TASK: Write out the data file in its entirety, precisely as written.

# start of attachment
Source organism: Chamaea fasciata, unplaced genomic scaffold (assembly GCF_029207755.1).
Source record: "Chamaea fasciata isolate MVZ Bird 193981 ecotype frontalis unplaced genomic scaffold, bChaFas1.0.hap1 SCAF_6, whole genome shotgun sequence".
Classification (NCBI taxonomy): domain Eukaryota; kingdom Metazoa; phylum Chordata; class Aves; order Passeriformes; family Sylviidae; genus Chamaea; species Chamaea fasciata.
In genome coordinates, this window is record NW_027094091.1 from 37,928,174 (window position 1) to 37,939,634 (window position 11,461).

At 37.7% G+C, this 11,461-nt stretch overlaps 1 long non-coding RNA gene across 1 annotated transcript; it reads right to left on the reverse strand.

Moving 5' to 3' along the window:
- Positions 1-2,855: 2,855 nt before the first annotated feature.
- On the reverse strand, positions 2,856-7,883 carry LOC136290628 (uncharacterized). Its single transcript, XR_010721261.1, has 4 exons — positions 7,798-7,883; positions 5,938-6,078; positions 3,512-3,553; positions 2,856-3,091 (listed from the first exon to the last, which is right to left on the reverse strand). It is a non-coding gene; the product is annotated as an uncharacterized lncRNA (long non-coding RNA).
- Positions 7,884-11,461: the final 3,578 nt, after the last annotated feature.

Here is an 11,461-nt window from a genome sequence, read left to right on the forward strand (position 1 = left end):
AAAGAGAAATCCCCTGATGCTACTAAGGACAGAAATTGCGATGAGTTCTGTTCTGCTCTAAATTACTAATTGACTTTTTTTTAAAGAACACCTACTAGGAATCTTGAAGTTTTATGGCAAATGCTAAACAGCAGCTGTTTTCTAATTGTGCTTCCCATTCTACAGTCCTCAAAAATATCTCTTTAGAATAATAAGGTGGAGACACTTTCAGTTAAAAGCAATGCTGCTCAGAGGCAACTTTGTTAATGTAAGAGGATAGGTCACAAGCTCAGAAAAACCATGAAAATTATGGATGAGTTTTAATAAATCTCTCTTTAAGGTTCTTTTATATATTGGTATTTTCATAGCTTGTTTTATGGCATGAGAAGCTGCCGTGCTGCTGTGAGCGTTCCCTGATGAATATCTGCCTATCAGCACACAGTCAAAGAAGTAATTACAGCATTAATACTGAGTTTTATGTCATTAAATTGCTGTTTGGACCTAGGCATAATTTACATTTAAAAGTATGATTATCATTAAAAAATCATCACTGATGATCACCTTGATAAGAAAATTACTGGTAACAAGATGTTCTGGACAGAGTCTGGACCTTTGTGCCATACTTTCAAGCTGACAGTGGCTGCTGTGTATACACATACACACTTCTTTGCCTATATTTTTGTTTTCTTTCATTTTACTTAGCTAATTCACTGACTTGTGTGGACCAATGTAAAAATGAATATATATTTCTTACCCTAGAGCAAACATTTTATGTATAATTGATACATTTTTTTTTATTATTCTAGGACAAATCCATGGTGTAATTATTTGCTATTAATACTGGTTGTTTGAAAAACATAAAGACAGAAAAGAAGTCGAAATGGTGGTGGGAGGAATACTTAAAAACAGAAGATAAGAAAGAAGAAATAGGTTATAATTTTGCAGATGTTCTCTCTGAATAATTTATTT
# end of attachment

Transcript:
Source organism: Chamaea fasciata, unplaced genomic scaffold (assembly GCF_029207755.1).
Source record: "Chamaea fasciata isolate MVZ Bird 193981 ecotype frontalis unplaced genomic scaffold, bChaFas1.0.hap1 SCAF_6, whole genome shotgun sequence".
Classification (NCBI taxonomy): domain Eukaryota; kingdom Metazoa; phylum Chordata; class Aves; order Passeriformes; family Sylviidae; genus Chamaea; species Chamaea fasciata.
In genome coordinates, this window is record NW_027094091.1 from 37,928,174 (window position 1) to 37,939,634 (window position 11,461).

At 37.7% G+C, this 11,461-nt stretch overlaps 1 long non-coding RNA gene across 1 annotated transcript; it reads right to left on the reverse strand.

Moving 5' to 3' along the window:
- Positions 1-2,855: 2,855 nt before the first annotated feature.
- On the reverse strand, positions 2,856-7,883 carry LOC136290628 (uncharacterized). Its single transcript, XR_010721261.1, has 4 exons — positions 7,798-7,883; positions 5,938-6,078; positions 3,512-3,553; positions 2,856-3,091 (listed from the first exon to the last, which is right to left on the reverse strand). It is a non-coding gene; the product is annotated as an uncharacterized lncRNA (long non-coding RNA).
- Positions 7,884-11,461: the final 3,578 nt, after the last annotated feature.

Here is an 11,461-nt window from a genome sequence, read left to right on the forward strand (position 1 = left end):
AAAGAGAAATCCCCTGATGCTACTAAGGACAGAAATTGCGATGAGTTCTGTTCTGCTCTAAATTACTAATTGACTTTTTTTTAAAGAACACCTACTAGGAATCTTGAAGTTTTATGGCAAATGCTAAACAGCAGCTGTTTTCTAATTGTGCTTCCCATTCTACAGTCCTCAAAAATATCTCTTTAGAATAATAAGGTGGAGACACTTTCAGTTAAAAGCAATGCTGCTCAGAGGCAACTTTGTTAATGTAAGAGGATAGGTCACAAGCTCAGAAAAACCATGAAAATTATGGATGAGTTTTAATAAATCTCTCTTTAAGGTTCTTTTATATATTGGTATTTTCATAGCTTGTTTTATGGCATGAGAAGCTGCCGTGCTGCTGTGAGCGTTCCCTGATGAATATCTGCCTATCAGCACACAGTCAAAGAAGTAATTACAGCATTAATACTGAGTTTTATGTCATTAAATTGCTGTTTGGACCTAGGCATAATTTACATTTAAAAGTATGATTATCATTAAAAAATCATCACTGATGATCACCTTGATAAGAAAATTACTGGTAACAAGATGTTCTGGACAGAGTCTGGACCTTTGTGCCATACTTTCAAGCTGACAGTGGCTGCTGTGTATACACATACACACTTCTTTGCCTATATTTTTGTTTTCTTTCATTTTACTTAGCTAATTCACTGACTTGTGTGGACCAATGTAAAAATGAATATATATTTCTTACCCTAGAGCAAACATTTTATGTATAATTGATACATTTTTTTTTATTATTCTAGGACAAATCCATGGTGTAATTATTTGCTATTAATACTGGTTGTTTGAAAAACATAAAGACAGAAAAGAAGTCGAAATGGTGGTGGGAGGAATACTTAAAAACAGAAGATAAGAAAGAAGAAATAGGTTATAATTTTGCAGATGTTCTCTCTGAATAATTTATTT